Davidson has the numbers, passing out spreadsheets and figures that boil down to a very simple concept: The Nittany Lions are on the ice too long. When shifts are short they win, and when the shifts are long, they lose.
Something as simple as that can make all the difference against a defensively tough and offensively talented team like Notre Dame. It will take three periods of efficient play to beat the Irish, not a period and a half of pedal-to-the-floor hockey. They will, almost literally, run out of gas if they play another other way.
It’s something particularly poignant after a loss to Wisconsin just three nights earlier when the Nittany Lions managed five goals, but fell after another third period collapse.
Two weeks on the road, two weeks of close games and tough losses, it all added up. Couple that with missed chances on the offensive end and inconsistent play in the defensive zone and it was a recipe for exactly what happened: a loss the probably shouldn’t have been.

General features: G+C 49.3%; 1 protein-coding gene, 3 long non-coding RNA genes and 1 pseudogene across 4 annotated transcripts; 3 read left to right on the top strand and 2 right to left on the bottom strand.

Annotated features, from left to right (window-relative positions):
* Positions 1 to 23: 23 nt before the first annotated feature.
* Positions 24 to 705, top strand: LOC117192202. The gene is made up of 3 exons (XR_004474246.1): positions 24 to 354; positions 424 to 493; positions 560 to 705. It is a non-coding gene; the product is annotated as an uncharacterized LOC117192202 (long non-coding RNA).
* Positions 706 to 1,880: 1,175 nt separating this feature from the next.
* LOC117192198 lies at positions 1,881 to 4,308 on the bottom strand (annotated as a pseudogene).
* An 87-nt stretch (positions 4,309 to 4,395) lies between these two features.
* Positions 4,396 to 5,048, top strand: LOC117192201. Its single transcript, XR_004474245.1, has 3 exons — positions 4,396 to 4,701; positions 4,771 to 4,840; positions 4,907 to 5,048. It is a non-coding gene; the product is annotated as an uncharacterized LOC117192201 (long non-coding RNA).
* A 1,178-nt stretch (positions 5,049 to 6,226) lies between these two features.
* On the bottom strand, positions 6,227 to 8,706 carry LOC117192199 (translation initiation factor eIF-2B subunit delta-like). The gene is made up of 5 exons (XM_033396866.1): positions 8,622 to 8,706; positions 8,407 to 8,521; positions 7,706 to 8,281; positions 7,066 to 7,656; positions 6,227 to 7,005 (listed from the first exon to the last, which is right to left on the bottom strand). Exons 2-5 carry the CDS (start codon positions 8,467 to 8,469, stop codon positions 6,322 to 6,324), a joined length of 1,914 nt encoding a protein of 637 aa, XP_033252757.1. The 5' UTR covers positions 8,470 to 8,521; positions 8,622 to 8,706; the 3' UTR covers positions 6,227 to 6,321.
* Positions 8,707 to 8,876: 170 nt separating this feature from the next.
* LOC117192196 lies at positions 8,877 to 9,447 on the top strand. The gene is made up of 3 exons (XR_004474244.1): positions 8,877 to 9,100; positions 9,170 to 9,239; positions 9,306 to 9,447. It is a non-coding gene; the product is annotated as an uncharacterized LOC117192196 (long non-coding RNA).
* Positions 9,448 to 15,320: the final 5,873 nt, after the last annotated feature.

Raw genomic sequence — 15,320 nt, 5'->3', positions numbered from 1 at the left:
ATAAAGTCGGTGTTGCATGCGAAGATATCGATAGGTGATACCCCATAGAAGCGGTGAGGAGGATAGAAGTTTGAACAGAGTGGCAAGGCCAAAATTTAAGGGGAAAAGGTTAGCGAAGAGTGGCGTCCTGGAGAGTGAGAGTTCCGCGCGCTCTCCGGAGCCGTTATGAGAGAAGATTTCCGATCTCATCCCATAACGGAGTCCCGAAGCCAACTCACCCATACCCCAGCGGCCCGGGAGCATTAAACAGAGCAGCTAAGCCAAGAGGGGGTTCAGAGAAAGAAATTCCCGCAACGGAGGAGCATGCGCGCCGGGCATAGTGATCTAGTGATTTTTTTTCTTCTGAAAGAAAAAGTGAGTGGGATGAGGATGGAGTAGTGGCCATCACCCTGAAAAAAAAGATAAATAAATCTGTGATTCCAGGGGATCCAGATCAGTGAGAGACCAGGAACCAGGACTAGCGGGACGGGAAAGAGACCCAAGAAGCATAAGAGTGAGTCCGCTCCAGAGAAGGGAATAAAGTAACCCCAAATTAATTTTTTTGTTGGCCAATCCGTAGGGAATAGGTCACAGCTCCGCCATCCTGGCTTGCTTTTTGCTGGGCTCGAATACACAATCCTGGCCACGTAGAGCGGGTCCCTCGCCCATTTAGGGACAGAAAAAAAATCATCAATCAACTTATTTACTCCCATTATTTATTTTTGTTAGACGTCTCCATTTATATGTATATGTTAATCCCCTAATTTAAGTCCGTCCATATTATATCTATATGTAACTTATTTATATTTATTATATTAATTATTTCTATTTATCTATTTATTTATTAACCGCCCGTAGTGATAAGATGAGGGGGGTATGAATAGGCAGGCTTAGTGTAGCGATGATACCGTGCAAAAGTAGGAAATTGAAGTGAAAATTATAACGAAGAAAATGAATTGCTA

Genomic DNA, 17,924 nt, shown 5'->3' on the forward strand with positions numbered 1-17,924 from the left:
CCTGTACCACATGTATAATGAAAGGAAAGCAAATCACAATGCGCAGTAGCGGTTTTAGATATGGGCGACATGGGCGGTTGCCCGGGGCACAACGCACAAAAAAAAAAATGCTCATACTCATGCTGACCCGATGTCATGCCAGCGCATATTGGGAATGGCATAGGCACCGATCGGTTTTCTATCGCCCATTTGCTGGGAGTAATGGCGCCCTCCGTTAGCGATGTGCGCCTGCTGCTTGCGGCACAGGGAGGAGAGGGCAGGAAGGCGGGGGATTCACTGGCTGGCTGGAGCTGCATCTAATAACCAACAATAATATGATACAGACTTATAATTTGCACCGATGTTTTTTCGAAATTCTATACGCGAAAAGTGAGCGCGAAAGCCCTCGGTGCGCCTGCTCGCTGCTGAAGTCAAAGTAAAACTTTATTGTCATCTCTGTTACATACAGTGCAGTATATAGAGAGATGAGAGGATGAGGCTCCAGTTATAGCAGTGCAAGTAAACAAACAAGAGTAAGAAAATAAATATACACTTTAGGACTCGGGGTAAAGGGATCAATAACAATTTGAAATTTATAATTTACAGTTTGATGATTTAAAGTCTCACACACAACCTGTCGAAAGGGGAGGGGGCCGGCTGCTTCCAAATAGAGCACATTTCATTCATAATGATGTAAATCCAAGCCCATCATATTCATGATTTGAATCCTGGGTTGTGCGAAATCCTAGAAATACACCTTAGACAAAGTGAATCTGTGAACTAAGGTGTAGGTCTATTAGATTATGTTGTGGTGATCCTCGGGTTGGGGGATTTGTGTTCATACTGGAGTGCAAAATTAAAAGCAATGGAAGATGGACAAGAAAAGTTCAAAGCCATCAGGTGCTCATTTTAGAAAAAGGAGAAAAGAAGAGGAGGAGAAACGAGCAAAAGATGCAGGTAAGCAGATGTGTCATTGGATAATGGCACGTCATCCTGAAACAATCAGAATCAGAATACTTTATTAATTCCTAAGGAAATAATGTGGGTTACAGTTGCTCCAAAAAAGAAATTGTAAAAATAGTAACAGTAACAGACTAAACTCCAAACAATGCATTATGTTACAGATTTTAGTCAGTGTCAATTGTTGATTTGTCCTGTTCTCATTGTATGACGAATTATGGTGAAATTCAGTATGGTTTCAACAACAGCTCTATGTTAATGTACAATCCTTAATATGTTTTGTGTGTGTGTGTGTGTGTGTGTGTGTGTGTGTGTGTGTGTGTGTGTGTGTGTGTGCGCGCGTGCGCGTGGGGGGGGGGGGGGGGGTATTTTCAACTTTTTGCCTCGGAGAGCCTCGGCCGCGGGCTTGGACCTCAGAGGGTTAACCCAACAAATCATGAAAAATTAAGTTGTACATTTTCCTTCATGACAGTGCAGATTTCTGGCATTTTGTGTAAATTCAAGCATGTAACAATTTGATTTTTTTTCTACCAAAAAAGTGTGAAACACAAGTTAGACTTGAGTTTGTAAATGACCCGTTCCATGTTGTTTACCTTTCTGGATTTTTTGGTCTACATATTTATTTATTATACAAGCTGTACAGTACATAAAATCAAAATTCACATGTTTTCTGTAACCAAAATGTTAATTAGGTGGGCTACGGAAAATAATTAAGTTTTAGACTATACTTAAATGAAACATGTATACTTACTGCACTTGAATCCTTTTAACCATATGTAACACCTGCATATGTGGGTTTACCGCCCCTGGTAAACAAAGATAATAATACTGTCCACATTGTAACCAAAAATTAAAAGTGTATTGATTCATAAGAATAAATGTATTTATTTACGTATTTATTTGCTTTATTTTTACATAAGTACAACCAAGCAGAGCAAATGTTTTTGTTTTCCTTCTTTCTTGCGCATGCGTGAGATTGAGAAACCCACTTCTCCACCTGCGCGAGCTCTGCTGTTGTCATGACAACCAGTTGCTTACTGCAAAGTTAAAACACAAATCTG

For the next hour Gadowsky and his staff toil over how to express that message to the team later that afternoon, preparing to give something of a state of the union of both the good and the bad. The record is there, the opportunity is in front of them, but there is no denying that everyone has to get better.
The eventual focus, to enforce the idea that Saturday’s loss wasn’t an effort issue but an efficiency one. That they have played well but will need to improve how they play. Make the most of your shifts but make them short. Play hard but don’t take penalties. Communicate on defense and make the key saves.
The discussion shifts to forward lines, Penn State getting the last change at home, hopeful that its team depth will shine. Beyond that its settling on defensive pairings and a particularly difficult decision of who to start in goal Friday night. None of these debates are short, none of them taken lightly.
By the time all three are finalized, and a recruiting update is complete, it’s time for lunch.
The room disperses.